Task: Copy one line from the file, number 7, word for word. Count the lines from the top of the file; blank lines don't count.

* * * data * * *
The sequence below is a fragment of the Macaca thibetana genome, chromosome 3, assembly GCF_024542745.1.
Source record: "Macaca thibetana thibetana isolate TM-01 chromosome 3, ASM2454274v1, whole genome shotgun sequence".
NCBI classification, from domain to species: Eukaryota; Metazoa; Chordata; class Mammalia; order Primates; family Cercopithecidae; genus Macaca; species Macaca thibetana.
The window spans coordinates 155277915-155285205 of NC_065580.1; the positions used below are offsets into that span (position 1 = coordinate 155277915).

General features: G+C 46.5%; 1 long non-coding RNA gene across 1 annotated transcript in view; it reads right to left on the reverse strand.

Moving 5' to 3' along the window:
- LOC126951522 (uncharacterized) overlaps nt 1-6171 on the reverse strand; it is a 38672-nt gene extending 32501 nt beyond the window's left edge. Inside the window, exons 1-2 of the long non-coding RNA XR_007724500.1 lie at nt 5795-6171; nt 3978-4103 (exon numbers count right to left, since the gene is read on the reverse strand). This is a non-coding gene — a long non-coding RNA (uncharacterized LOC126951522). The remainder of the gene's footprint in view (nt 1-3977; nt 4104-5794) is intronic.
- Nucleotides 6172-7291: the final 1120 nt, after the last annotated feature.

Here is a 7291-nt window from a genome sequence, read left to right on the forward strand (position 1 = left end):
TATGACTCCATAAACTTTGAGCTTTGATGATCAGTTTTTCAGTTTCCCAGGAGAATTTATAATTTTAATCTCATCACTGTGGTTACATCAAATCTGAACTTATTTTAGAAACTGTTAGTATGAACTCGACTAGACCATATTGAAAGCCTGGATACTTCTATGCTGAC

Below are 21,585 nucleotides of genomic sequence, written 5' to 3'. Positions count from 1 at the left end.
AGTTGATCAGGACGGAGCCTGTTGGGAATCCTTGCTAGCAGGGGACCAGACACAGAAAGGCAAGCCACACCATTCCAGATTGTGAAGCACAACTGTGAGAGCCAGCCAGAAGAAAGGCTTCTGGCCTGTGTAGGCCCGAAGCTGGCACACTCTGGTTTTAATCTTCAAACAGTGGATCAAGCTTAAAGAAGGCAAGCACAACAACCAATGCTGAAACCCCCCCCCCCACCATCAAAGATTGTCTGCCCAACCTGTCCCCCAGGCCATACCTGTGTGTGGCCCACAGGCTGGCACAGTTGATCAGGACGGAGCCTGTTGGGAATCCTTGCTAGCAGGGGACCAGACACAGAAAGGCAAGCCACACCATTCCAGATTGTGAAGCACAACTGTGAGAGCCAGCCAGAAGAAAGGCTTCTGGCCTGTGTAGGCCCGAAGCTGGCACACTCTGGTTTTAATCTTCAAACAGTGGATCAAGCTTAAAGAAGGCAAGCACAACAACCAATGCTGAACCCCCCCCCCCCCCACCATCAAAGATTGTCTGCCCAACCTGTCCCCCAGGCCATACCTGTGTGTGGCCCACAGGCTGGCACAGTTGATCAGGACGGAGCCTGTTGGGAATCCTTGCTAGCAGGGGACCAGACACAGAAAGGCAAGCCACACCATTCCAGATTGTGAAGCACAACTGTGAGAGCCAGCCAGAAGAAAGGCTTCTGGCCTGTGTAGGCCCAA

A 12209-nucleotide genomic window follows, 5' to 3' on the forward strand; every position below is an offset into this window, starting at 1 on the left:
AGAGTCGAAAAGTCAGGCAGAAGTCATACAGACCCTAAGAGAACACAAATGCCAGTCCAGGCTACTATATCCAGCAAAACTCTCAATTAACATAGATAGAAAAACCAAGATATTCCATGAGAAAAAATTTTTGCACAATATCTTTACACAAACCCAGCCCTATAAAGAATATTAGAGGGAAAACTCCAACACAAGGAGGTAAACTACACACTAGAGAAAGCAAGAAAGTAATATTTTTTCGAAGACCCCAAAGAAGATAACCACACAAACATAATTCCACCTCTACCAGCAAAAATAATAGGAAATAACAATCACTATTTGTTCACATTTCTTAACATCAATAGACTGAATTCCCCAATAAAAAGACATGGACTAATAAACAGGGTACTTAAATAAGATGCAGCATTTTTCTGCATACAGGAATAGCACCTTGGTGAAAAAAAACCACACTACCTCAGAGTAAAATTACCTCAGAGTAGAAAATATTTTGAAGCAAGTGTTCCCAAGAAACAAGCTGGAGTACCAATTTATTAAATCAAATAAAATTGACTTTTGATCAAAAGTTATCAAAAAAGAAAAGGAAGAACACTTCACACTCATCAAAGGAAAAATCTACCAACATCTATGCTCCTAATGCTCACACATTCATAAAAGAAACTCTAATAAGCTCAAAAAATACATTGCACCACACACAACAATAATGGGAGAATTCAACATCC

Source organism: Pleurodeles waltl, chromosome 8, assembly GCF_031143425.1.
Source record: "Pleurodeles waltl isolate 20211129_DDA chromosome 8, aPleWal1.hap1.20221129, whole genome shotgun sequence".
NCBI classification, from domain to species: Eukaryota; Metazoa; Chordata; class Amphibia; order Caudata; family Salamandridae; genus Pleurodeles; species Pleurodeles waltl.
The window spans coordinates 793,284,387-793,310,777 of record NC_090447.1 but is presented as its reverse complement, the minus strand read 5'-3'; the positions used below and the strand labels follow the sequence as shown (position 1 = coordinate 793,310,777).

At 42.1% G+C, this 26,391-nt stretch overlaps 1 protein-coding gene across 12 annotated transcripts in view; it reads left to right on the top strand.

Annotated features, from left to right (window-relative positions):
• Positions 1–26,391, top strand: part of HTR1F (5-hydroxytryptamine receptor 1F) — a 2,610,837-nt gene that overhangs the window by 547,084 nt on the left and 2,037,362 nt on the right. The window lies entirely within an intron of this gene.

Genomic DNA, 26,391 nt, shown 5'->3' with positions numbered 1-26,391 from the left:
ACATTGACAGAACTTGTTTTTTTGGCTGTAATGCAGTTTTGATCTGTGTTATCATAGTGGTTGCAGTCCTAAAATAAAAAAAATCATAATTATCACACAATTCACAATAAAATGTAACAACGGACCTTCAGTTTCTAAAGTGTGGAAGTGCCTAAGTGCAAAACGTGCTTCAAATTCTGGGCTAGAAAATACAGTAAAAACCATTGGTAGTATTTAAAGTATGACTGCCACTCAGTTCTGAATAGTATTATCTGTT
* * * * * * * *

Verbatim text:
- LOC126951522 (uncharacterized) overlaps nt 1-6171 on the reverse strand; it is a 38672-nt gene extending 32501 nt beyond the window's left edge. Inside the window, exons 1-2 of the long non-coding RNA XR_007724500.1 lie at nt 5795-6171; nt 3978-4103 (exon numbers count right to left, since the gene is read on the reverse strand). This is a non-coding gene — a long non-coding RNA (uncharacterized LOC126951522). The remainder of the gene's footprint in view (nt 1-3977; nt 4104-5794) is intronic.